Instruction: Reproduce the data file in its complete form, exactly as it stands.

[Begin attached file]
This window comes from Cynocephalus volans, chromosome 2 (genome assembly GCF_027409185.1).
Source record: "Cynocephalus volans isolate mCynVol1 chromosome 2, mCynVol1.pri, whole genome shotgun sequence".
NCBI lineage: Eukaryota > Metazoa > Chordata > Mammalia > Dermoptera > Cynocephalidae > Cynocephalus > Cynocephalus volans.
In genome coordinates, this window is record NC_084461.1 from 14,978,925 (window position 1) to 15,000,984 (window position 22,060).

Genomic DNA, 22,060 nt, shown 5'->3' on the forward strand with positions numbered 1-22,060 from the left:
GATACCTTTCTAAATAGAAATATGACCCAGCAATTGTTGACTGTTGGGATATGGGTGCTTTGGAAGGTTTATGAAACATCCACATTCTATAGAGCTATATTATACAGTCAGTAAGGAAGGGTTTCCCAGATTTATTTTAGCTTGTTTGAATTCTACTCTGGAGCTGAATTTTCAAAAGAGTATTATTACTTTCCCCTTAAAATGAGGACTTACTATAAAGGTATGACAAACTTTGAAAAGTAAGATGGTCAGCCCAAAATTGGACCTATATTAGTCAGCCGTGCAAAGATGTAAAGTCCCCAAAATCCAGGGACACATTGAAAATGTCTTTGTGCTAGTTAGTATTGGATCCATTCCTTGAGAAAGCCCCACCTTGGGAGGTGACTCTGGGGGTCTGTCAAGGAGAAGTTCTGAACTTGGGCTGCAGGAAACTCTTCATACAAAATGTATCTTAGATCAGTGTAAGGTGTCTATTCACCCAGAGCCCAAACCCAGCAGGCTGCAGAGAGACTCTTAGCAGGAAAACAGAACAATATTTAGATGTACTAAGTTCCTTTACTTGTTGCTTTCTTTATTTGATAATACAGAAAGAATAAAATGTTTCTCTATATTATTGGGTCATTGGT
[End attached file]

This window comes from Cynocephalus volans, chromosome 2 (genome assembly GCF_027409185.1).
Source record: "Cynocephalus volans isolate mCynVol1 chromosome 2, mCynVol1.pri, whole genome shotgun sequence".
NCBI lineage: Eukaryota > Metazoa > Chordata > Mammalia > Dermoptera > Cynocephalidae > Cynocephalus > Cynocephalus volans.
In genome coordinates, this window is record NC_084461.1 from 14,978,925 (window position 1) to 15,000,984 (window position 22,060).

Genomic DNA, 22,060 nt, shown 5'->3' on the forward strand with positions numbered 1-22,060 from the left:
GATACCTTTCTAAATAGAAATATGACCCAGCAATTGTTGACTGTTGGGATATGGGTGCTTTGGAAGGTTTATGAAACATCCACATTCTATAGAGCTATATTATACAGTCAGTAAGGAAGGGTTTCCCAGATTTATTTTAGCTTGTTTGAATTCTACTCTGGAGCTGAATTTTCAAAAGAGTATTATTACTTTCCCCTTAAAATGAGGACTTACTATAAAGGTATGACAAACTTTGAAAAGTAAGATGGTCAGCCCAAAATTGGACCTATATTAGTCAGCCGTGCAAAGATGTAAAGTCCCCAAAATCCAGGGACACATTGAAAATGTCTTTGTGCTAGTTAGTATTGGATCCATTCCTTGAGAAAGCCCCACCTTGGGAGGTGACTCTGGGGGTCTGTCAAGGAGAAGTTCTGAACTTGGGCTGCAGGAAACTCTTCATACAAAATGTATCTTAGATCAGTGTAAGGTGTCTATTCACCCAGAGCCCAAACCCAGCAGGCTGCAGAGAGACTCTTAGCAGGAAAACAGAACAATATTTAGATGTACTAAGTTCCTTTACTTGTTGCTTTCTTTATTTGATAATACAGAAAGAATAAAATGTTTCTCTATATTATTGGGTCATTGGT